News FocusMolecular Evolution

How the Genome Readies Itself for Evolution

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Science  21 Aug 1998:
Vol. 281, Issue 5380, pp. 1131-1134
DOI: 10.1126/science.281.5380.1131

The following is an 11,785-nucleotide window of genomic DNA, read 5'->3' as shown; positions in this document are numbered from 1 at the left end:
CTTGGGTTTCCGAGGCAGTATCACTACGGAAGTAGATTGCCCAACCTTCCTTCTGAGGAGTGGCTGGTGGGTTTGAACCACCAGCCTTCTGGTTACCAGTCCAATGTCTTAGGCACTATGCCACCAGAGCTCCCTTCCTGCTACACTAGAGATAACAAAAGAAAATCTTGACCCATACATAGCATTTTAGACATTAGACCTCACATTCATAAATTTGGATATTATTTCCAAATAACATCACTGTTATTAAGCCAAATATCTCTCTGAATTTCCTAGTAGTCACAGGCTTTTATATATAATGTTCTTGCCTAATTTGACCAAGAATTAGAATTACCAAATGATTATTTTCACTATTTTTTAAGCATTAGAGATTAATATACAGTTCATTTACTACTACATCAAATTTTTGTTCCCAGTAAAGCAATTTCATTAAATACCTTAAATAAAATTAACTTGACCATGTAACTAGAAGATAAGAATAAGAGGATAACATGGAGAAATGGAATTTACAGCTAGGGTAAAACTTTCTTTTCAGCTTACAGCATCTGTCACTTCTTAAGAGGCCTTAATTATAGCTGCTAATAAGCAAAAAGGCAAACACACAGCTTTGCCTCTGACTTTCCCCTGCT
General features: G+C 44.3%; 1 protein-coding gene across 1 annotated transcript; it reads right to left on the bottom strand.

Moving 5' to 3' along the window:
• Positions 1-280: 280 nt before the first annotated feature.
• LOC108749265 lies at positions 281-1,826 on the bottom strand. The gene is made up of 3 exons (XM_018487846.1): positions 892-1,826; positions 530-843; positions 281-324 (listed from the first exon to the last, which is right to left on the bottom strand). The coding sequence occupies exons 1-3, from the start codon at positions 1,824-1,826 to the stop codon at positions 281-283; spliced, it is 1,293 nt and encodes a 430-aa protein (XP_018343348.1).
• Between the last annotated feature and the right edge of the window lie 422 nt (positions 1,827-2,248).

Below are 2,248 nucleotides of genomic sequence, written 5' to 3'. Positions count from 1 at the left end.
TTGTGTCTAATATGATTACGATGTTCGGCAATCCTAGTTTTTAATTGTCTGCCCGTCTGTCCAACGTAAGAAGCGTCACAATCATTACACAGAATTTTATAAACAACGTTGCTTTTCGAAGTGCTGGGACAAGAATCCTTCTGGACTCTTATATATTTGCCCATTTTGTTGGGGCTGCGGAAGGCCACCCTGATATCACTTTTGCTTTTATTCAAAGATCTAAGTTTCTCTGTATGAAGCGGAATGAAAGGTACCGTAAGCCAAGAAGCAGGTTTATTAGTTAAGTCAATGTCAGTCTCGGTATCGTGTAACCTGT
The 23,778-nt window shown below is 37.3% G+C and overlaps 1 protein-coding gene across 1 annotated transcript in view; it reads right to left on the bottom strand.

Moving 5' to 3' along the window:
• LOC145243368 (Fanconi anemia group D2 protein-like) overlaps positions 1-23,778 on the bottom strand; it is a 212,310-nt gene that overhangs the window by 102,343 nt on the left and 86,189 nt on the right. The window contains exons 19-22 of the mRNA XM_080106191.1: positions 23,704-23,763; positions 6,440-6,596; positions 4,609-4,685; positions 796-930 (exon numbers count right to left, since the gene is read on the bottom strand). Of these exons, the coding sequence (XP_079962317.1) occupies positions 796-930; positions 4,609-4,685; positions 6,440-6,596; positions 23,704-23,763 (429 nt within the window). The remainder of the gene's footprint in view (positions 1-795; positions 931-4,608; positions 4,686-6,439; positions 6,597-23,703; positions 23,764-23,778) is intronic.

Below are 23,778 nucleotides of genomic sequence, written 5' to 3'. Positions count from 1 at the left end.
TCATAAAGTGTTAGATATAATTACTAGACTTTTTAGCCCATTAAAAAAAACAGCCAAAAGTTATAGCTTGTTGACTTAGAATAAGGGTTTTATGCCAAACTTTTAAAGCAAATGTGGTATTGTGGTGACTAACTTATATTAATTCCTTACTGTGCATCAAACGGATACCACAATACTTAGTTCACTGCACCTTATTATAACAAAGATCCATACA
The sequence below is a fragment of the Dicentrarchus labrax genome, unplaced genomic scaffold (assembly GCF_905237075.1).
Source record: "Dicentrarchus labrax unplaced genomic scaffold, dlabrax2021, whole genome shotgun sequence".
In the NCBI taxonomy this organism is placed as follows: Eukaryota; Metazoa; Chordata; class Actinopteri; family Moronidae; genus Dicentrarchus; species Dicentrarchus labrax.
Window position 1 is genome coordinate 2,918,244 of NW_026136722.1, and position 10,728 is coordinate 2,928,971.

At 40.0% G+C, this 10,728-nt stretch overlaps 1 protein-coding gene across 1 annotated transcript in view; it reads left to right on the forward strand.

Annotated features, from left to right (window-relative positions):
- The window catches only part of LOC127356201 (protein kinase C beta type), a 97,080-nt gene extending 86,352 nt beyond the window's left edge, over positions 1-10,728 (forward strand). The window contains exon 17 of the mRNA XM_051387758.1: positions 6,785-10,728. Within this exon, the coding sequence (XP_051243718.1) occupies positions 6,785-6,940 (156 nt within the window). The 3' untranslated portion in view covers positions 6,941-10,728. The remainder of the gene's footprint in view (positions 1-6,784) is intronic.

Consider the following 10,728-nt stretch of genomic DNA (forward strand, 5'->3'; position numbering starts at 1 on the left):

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Genetic change, and hence the evolution of new species, is commonly thought to result from small, random mutations in individual genes, but a growing wealth of data emphasizes that that perception is wrong. Indeed, the mutations leading to evolutionary change can involve the wholesale shuffling or duplication of the genetic material, changes that can affect the expression of genes or free up duplicated genes to evolve new functions. What's more, these changes may not be totally random: Researchers have found, for example, that some parts of the genome are more likely to be duplicated or moved to another place than others, depending on the nature of their DNA sequences. They are also learning that the enzymes that copy and maintain the DNA introduce changes in some parts of the genome and not others, creating hotspots of mutation that increase the efficiency of evolution.